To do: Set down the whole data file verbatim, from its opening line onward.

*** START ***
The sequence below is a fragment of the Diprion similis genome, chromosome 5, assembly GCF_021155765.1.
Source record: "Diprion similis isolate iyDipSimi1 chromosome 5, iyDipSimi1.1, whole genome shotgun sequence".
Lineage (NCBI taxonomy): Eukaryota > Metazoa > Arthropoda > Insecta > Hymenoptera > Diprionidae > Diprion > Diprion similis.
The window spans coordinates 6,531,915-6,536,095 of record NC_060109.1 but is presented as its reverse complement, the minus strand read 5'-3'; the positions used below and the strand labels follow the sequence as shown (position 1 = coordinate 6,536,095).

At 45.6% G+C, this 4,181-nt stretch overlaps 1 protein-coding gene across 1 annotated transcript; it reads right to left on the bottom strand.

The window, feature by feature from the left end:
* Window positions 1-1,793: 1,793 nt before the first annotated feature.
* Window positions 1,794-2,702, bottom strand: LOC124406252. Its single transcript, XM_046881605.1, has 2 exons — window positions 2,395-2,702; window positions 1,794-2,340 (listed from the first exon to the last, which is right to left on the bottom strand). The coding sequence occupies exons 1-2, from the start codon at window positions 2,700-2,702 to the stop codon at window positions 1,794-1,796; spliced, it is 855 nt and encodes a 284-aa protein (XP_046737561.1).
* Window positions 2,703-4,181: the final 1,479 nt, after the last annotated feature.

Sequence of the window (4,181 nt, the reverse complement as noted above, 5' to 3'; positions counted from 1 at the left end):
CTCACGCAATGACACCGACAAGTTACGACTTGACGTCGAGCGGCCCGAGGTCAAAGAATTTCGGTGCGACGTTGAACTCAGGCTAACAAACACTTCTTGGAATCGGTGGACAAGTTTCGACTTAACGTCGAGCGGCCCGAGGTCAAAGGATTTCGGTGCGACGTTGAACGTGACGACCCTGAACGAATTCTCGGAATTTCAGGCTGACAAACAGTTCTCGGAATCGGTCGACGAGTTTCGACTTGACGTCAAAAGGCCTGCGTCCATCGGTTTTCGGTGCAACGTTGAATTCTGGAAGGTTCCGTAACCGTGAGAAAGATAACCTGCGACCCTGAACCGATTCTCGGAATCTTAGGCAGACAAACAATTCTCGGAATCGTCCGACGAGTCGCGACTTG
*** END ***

The sequence below is a fragment of the Diprion similis genome, chromosome 5, assembly GCF_021155765.1.
Source record: "Diprion similis isolate iyDipSimi1 chromosome 5, iyDipSimi1.1, whole genome shotgun sequence".
Lineage (NCBI taxonomy): Eukaryota > Metazoa > Arthropoda > Insecta > Hymenoptera > Diprionidae > Diprion > Diprion similis.
The window spans coordinates 6,531,915-6,536,095 of record NC_060109.1 but is presented as its reverse complement, the minus strand read 5'-3'; the positions used below and the strand labels follow the sequence as shown (position 1 = coordinate 6,536,095).

At 45.6% G+C, this 4,181-nt stretch overlaps 1 protein-coding gene across 1 annotated transcript; it reads right to left on the bottom strand.

The window, feature by feature from the left end:
* Window positions 1-1,793: 1,793 nt before the first annotated feature.
* Window positions 1,794-2,702, bottom strand: LOC124406252. Its single transcript, XM_046881605.1, has 2 exons — window positions 2,395-2,702; window positions 1,794-2,340 (listed from the first exon to the last, which is right to left on the bottom strand). The coding sequence occupies exons 1-2, from the start codon at window positions 2,700-2,702 to the stop codon at window positions 1,794-1,796; spliced, it is 855 nt and encodes a 284-aa protein (XP_046737561.1).
* Window positions 2,703-4,181: the final 1,479 nt, after the last annotated feature.

Sequence of the window (4,181 nt, the reverse complement as noted above, 5' to 3'; positions counted from 1 at the left end):
CTCACGCAATGACACCGACAAGTTACGACTTGACGTCGAGCGGCCCGAGGTCAAAGAATTTCGGTGCGACGTTGAACTCAGGCTAACAAACACTTCTTGGAATCGGTGGACAAGTTTCGACTTAACGTCGAGCGGCCCGAGGTCAAAGGATTTCGGTGCGACGTTGAACGTGACGACCCTGAACGAATTCTCGGAATTTCAGGCTGACAAACAGTTCTCGGAATCGGTCGACGAGTTTCGACTTGACGTCAAAAGGCCTGCGTCCATCGGTTTTCGGTGCAACGTTGAATTCTGGAAGGTTCCGTAACCGTGAGAAAGATAACCTGCGACCCTGAACCGATTCTCGGAATCTTAGGCAGACAAACAATTCTCGGAATCGTCCGACGAGTCGCGACTTG